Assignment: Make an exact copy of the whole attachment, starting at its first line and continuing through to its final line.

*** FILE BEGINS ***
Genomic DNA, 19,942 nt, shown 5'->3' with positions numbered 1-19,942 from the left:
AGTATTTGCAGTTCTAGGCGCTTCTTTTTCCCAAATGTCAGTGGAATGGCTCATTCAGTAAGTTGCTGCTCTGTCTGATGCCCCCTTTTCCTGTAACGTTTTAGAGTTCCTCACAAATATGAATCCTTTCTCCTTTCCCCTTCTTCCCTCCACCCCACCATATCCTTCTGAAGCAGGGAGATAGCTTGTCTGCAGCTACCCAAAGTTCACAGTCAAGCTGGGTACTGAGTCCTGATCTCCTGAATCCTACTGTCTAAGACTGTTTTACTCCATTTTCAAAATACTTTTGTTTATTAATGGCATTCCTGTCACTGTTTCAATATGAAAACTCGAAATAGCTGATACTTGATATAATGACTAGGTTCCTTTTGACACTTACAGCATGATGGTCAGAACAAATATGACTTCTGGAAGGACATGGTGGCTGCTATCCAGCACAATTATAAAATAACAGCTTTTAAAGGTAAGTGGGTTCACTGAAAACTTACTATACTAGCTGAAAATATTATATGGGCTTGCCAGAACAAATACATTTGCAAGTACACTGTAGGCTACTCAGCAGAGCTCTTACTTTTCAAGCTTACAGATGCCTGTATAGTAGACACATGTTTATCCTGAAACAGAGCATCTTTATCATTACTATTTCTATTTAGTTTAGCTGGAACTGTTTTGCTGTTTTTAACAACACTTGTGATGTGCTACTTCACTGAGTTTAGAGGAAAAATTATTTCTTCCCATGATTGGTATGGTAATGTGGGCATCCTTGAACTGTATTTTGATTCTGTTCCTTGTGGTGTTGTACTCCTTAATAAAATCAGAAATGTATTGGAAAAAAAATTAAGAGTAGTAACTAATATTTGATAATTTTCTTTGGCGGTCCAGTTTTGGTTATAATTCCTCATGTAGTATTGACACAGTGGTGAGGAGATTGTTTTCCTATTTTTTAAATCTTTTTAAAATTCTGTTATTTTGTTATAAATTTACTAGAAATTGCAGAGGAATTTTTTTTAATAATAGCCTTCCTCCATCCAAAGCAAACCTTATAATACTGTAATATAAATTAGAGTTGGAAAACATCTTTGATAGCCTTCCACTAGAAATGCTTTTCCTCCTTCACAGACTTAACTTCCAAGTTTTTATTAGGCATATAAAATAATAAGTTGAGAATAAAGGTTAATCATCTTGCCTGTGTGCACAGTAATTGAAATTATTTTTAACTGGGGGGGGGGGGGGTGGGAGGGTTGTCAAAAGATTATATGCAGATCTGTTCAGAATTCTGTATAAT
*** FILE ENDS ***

Genomic DNA, 19,942 nt, shown 5'->3' with positions numbered 1-19,942 from the left:
AGTATTTGCAGTTCTAGGCGCTTCTTTTTCCCAAATGTCAGTGGAATGGCTCATTCAGTAAGTTGCTGCTCTGTCTGATGCCCCCTTTTCCTGTAACGTTTTAGAGTTCCTCACAAATATGAATCCTTTCTCCTTTCCCCTTCTTCCCTCCACCCCACCATATCCTTCTGAAGCAGGGAGATAGCTTGTCTGCAGCTACCCAAAGTTCACAGTCAAGCTGGGTACTGAGTCCTGATCTCCTGAATCCTACTGTCTAAGACTGTTTTACTCCATTTTCAAAATACTTTTGTTTATTAATGGCATTCCTGTCACTGTTTCAATATGAAAACTCGAAATAGCTGATACTTGATATAATGACTAGGTTCCTTTTGACACTTACAGCATGATGGTCAGAACAAATATGACTTCTGGAAGGACATGGTGGCTGCTATCCAGCACAATTATAAAATAACAGCTTTTAAAGGTAAGTGGGTTCACTGAAAACTTACTATACTAGCTGAAAATATTATATGGGCTTGCCAGAACAAATACATTTGCAAGTACACTGTAGGCTACTCAGCAGAGCTCTTACTTTTCAAGCTTACAGATGCCTGTATAGTAGACACATGTTTATCCTGAAACAGAGCATCTTTATCATTACTATTTCTATTTAGTTTAGCTGGAACTGTTTTGCTGTTTTTAACAACACTTGTGATGTGCTACTTCACTGAGTTTAGAGGAAAAATTATTTCTTCCCATGATTGGTATGGTAATGTGGGCATCCTTGAACTGTATTTTGATTCTGTTCCTTGTGGTGTTGTACTCCTTAATAAAATCAGAAATGTATTGGAAAAAAAATTAAGAGTAGTAACTAATATTTGATAATTTTCTTTGGCGGTCCAGTTTTGGTTATAATTCCTCATGTAGTATTGACACAGTGGTGAGGAGATTGTTTTCCTATTTTTTAAATCTTTTTAAAATTCTGTTATTTTGTTATAAATTTACTAGAAATTGCAGAGGAATTTTTTTTAATAATAGCCTTCCTCCATCCAAAGCAAACCTTATAATACTGTAATATAAATTAGAGTTGGAAAACATCTTTGATAGCCTTCCACTAGAAATGCTTTTCCTCCTTCACAGACTTAACTTCCAAGTTTTTATTAGGCATATAAAATAATAAGTTGAGAATAAAGGTTAATCATCTTGCCTGTGTGCACAGTAATTGAAATTATTTTTAACTGGGGGGGGGGGGGGTGGGAGGGTTGTCAAAAGATTATATGCAGATCTGTTCAGAATTCTGTATAAT